The 1.6 and 1.4 TDCi and HDi engines are usually fitted in vehicles with small engine bays such as the Ford Fiesta, Peugeot 307, Citroen C3 and so on. These tightly packed engine bays mean access is limited, and the sensor location requires removal of some components to gain access.

On some vehicles with larger engine bays such as the Fiat Scudo 1.6 JTD, Citroen Berlingo, Citroen C5 and so on, the access is much much easier and tuning boxes can usually be fitted in under 30 mins.

Step 1.

Remove the battery and its plastic tray.

1.6 HDi battery tray removal 1

Step 2.

Once the battery and plastic tray are out, you must now remove the steel tray underneath. There are several bolts holding this in place.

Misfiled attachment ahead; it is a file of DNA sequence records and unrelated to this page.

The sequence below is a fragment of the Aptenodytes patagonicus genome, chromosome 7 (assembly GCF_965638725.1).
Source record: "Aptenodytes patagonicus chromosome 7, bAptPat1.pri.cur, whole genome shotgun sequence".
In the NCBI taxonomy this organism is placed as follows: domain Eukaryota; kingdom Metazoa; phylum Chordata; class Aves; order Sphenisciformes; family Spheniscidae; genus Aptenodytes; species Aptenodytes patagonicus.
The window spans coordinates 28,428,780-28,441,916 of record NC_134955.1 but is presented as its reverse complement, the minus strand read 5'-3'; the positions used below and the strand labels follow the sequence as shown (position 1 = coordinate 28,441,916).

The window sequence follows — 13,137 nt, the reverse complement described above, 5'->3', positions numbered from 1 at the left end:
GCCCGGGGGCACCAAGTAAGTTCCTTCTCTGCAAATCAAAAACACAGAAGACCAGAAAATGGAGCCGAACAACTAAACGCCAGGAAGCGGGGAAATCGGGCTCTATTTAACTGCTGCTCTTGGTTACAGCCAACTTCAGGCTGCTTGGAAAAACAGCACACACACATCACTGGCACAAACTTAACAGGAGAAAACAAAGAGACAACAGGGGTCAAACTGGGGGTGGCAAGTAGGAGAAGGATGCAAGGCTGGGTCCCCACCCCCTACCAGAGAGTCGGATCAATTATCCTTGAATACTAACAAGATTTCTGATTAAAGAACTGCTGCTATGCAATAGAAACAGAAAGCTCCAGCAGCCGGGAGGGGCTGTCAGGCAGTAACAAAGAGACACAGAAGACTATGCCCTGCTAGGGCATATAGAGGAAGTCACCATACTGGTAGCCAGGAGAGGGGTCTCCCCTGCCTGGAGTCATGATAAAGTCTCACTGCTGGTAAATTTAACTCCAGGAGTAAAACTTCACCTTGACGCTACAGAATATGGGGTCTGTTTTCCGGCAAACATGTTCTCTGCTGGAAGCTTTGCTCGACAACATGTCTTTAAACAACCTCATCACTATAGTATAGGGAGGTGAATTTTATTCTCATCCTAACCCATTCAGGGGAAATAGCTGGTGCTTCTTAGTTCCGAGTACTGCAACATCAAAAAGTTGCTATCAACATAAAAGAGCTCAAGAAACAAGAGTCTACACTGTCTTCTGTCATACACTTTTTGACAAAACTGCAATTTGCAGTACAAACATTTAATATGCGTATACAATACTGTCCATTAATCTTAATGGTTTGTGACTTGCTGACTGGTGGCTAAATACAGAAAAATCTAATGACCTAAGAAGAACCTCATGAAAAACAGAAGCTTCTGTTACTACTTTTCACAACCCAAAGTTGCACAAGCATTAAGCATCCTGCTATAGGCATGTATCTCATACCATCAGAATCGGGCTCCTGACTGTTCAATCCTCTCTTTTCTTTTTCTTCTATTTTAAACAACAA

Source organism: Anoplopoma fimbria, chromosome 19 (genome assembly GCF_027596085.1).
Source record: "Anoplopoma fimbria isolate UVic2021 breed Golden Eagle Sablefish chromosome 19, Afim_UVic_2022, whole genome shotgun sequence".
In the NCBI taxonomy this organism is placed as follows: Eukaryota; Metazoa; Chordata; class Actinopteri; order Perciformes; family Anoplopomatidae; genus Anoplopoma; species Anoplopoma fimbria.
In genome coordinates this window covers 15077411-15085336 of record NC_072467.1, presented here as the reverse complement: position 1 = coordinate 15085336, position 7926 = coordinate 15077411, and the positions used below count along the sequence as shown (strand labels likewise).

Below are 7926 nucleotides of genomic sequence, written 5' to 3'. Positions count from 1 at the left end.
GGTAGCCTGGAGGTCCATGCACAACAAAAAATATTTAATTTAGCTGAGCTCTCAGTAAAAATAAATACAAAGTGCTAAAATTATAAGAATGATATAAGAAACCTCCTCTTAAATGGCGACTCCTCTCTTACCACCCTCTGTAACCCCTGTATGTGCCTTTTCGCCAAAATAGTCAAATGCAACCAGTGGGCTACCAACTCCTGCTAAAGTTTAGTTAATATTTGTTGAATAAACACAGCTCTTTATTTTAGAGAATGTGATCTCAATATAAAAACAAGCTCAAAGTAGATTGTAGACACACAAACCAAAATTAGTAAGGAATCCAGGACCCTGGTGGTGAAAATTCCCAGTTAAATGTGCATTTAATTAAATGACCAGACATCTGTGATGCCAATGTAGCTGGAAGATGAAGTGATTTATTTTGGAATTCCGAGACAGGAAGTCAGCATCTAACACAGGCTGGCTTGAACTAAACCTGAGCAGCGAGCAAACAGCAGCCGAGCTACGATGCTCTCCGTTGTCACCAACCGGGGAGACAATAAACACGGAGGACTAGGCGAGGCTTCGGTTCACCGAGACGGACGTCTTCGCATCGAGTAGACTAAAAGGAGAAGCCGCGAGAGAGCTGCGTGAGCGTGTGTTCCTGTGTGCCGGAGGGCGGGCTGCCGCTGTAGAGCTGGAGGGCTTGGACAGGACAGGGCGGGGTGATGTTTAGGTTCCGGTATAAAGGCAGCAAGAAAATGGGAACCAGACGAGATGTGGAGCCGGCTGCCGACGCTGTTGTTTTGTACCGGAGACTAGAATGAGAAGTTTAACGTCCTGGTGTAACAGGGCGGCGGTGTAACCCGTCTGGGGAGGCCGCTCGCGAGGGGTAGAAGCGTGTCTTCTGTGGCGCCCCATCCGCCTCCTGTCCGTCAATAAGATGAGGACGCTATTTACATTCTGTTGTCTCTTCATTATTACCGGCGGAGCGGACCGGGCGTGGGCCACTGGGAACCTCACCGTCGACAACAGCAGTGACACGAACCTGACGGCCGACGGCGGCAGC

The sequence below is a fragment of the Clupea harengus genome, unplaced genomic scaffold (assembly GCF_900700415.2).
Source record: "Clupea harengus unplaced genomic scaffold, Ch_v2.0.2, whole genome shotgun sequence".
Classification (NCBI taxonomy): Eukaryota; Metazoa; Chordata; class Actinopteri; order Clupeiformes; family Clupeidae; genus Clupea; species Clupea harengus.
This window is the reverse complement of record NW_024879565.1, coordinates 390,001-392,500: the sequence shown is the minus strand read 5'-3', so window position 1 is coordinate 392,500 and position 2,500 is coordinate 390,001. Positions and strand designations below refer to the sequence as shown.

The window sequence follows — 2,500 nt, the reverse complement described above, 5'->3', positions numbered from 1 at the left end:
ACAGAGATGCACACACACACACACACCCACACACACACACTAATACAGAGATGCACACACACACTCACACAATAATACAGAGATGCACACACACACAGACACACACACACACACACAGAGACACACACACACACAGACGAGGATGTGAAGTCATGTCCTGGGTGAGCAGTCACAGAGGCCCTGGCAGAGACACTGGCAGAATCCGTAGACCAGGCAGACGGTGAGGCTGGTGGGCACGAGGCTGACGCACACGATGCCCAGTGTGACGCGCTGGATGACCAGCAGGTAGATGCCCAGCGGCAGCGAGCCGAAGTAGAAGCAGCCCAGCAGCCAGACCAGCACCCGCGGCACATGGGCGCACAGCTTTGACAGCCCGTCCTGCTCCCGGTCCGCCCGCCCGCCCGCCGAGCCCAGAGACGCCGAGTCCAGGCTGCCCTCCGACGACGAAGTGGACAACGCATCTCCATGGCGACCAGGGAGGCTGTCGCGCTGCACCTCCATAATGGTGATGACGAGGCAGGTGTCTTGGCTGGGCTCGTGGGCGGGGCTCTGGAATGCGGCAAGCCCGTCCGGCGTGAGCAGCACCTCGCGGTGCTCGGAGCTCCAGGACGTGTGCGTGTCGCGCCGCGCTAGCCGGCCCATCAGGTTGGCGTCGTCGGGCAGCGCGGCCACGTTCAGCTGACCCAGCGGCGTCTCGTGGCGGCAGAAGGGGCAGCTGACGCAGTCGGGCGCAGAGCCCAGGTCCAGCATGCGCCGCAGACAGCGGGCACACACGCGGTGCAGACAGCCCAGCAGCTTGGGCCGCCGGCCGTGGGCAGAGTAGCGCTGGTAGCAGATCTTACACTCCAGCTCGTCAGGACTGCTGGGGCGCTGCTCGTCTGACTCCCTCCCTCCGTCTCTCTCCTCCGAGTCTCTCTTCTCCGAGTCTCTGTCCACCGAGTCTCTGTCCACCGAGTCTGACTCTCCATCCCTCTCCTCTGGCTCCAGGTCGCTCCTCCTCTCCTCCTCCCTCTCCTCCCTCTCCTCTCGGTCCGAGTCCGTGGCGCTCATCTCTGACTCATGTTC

1.4 HDi battery tray

Step 3.

If after removing all visible bolts this tray will not move, there may be a hidden bolt shown below which comes in through the wheel arch. This is common on Peugeot and Citroen vehicles.

Hidden bolts

Wheel arch bolt

Step 4.

Now that the battery tray is out, you can access the rail pressure sensor. The following images shown it's location just above the flywheel housing.

Tuning chip installation region

Step 5.

1.6 TDCi rail pressure sensor location

Step 6.

Rail pressure sensor on 1.4 TDCi

Step 7.

Remove the connector as shown below. If the connector has a yellow piece of plastic in it, you must push the button down on the connector and pull the connector backwards to remove. Check with a mirror.